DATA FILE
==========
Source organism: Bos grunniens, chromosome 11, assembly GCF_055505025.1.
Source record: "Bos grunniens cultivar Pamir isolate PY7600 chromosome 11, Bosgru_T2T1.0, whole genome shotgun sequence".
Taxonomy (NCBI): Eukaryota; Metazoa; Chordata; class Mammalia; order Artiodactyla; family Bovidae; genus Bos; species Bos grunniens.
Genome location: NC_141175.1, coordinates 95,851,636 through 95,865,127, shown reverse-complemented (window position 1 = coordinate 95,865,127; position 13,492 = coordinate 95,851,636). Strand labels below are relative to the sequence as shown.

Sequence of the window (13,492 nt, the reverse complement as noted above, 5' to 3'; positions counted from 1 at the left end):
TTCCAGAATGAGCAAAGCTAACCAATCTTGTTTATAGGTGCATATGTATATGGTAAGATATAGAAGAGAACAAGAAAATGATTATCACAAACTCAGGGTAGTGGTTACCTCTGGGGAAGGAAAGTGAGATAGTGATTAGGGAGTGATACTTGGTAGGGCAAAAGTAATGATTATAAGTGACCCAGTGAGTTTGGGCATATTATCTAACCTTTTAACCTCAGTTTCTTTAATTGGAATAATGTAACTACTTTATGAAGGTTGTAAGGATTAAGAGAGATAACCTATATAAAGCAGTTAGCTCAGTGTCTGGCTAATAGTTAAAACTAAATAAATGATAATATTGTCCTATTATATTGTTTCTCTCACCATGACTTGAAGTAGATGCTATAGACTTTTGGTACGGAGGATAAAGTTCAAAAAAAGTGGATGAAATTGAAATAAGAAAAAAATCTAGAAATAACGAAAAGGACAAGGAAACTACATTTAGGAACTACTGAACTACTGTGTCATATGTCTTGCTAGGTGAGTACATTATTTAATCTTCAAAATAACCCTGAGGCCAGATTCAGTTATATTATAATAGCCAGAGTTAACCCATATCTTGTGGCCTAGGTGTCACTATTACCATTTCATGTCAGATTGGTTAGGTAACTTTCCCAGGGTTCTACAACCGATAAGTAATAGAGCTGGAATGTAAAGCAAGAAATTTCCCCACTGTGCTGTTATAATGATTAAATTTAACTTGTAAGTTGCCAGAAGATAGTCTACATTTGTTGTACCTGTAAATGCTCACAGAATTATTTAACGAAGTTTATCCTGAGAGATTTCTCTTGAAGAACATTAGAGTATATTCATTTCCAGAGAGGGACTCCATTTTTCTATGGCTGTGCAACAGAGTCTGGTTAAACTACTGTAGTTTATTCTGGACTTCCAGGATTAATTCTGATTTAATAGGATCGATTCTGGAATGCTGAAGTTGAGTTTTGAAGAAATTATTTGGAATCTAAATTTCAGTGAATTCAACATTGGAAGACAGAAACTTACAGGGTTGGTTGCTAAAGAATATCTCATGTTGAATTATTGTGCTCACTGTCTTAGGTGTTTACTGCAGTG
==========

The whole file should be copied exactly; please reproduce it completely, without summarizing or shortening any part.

Source organism: Bos grunniens, chromosome 11, assembly GCF_055505025.1.
Source record: "Bos grunniens cultivar Pamir isolate PY7600 chromosome 11, Bosgru_T2T1.0, whole genome shotgun sequence".
Taxonomy (NCBI): Eukaryota; Metazoa; Chordata; class Mammalia; order Artiodactyla; family Bovidae; genus Bos; species Bos grunniens.
Genome location: NC_141175.1, coordinates 95,851,636 through 95,865,127, shown reverse-complemented (window position 1 = coordinate 95,865,127; position 13,492 = coordinate 95,851,636). Strand labels below are relative to the sequence as shown.

Sequence of the window (13,492 nt, the reverse complement as noted above, 5' to 3'; positions counted from 1 at the left end):
TTCCAGAATGAGCAAAGCTAACCAATCTTGTTTATAGGTGCATATGTATATGGTAAGATATAGAAGAGAACAAGAAAATGATTATCACAAACTCAGGGTAGTGGTTACCTCTGGGGAAGGAAAGTGAGATAGTGATTAGGGAGTGATACTTGGTAGGGCAAAAGTAATGATTATAAGTGACCCAGTGAGTTTGGGCATATTATCTAACCTTTTAACCTCAGTTTCTTTAATTGGAATAATGTAACTACTTTATGAAGGTTGTAAGGATTAAGAGAGATAACCTATATAAAGCAGTTAGCTCAGTGTCTGGCTAATAGTTAAAACTAAATAAATGATAATATTGTCCTATTATATTGTTTCTCTCACCATGACTTGAAGTAGATGCTATAGACTTTTGGTACGGAGGATAAAGTTCAAAAAAAGTGGATGAAATTGAAATAAGAAAAAAATCTAGAAATAACGAAAAGGACAAGGAAACTACATTTAGGAACTACTGAACTACTGTGTCATATGTCTTGCTAGGTGAGTACATTATTTAATCTTCAAAATAACCCTGAGGCCAGATTCAGTTATATTATAATAGCCAGAGTTAACCCATATCTTGTGGCCTAGGTGTCACTATTACCATTTCATGTCAGATTGGTTAGGTAACTTTCCCAGGGTTCTACAACCGATAAGTAATAGAGCTGGAATGTAAAGCAAGAAATTTCCCCACTGTGCTGTTATAATGATTAAATTTAACTTGTAAGTTGCCAGAAGATAGTCTACATTTGTTGTACCTGTAAATGCTCACAGAATTATTTAACGAAGTTTATCCTGAGAGATTTCTCTTGAAGAACATTAGAGTATATTCATTTCCAGAGAGGGACTCCATTTTTCTATGGCTGTGCAACAGAGTCTGGTTAAACTACTGTAGTTTATTCTGGACTTCCAGGATTAATTCTGATTTAATAGGATCGATTCTGGAATGCTGAAGTTGAGTTTTGAAGAAATTATTTGGAATCTAAATTTCAGTGAATTCAACATTGGAAGACAGAAACTTACAGGGTTGGTTGCTAAAGAATATCTCATGTTGAATTATTGTGCTCACTGTCTTAGGTGTTTACTGCAGTG